Ring-A-Ding (or part 1 of learning to make a ring)

by laurie jane kern on May 12, 2009

Last week, I started a 3 session class at the Palomar Gem and Mineral and Gem Club http://palomargem.legendearth.com/.  This class is focused on making a ring using a bezel set cab and double half round wire for the shank.  In this class we are not placing the cab and silver setting on top of the shank, but working it into the shank.

In the first class most of us completed our bezel and soldering it to the base plate (if there is another name for this, I don’t know what it is, sorry).  The next step was to determine our ring size and cut the length for the shank. The actual length of the shank that is to be used is determined by taking the circumference of the ring size needed plus the thickness of the wire gauge then from this length you have to subtract the “length” or actual width of the silver setting for the cab as the setting becomes part of the shank.

But wait, we don’t know what the setting width will be yet. Why? – Well we have soldered the bezel to the backing but we have not trimmed the backing to be flush with the bezel and that is because we are adding  some decoration. I am putting some silver balls and twisted wire/rope around the outside of my bezel. Once that is done, I can cut away the excess silver.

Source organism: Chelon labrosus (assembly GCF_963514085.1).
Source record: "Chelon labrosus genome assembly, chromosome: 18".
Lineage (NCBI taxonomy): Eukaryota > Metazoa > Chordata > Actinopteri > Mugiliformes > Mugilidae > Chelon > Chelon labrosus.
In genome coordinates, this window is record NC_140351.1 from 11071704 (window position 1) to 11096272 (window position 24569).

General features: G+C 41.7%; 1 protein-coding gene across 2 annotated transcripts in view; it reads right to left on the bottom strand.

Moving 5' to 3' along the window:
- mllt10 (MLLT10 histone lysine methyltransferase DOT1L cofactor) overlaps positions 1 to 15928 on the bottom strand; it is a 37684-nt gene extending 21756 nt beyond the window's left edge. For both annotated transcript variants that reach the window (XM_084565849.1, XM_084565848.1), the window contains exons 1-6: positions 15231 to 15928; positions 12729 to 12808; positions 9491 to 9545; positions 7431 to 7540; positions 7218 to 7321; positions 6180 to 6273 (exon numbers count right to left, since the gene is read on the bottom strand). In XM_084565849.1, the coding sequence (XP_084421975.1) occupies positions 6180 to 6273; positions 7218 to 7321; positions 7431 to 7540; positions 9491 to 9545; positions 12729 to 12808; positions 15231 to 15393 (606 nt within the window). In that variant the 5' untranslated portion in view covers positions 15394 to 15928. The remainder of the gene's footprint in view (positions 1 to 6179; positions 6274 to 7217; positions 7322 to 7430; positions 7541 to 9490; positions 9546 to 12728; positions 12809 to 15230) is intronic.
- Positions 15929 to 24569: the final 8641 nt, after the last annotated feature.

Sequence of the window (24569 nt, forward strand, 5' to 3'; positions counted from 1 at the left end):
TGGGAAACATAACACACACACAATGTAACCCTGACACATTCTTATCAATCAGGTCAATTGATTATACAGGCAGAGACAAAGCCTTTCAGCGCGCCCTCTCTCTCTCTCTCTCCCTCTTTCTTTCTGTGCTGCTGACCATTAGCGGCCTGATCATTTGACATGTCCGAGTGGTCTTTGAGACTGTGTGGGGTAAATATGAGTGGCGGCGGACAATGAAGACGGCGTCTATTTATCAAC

Below  is a picture of the staged work. Yes, the over achiever in me is making two rings at once.

So this Thursday I shall be soldering down the rope, balls and cutting
away the extra silver around the bezel.  More pictures later in the
week.

laurie jane kern

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{ 1 comment… read it below or add one }

Mike May 26, 2010 at 10:01 am

Good to connect with a person who is also learning the basics of silversmithing…although based on the pics in your blog, us hackers can learn a lot from your work. Appeciate your flair for design – ‘bling to the rings’.
Picked up some of the rudiments of the craft down in AZ last winter and am currently working out of a make-shift shop at home … (courtesy of internet shopping). Although we continually need to work on the basics – it’s the ‘ideas’ that drive the projects. Good stuff Laurie Jane.

Cheers, Mike

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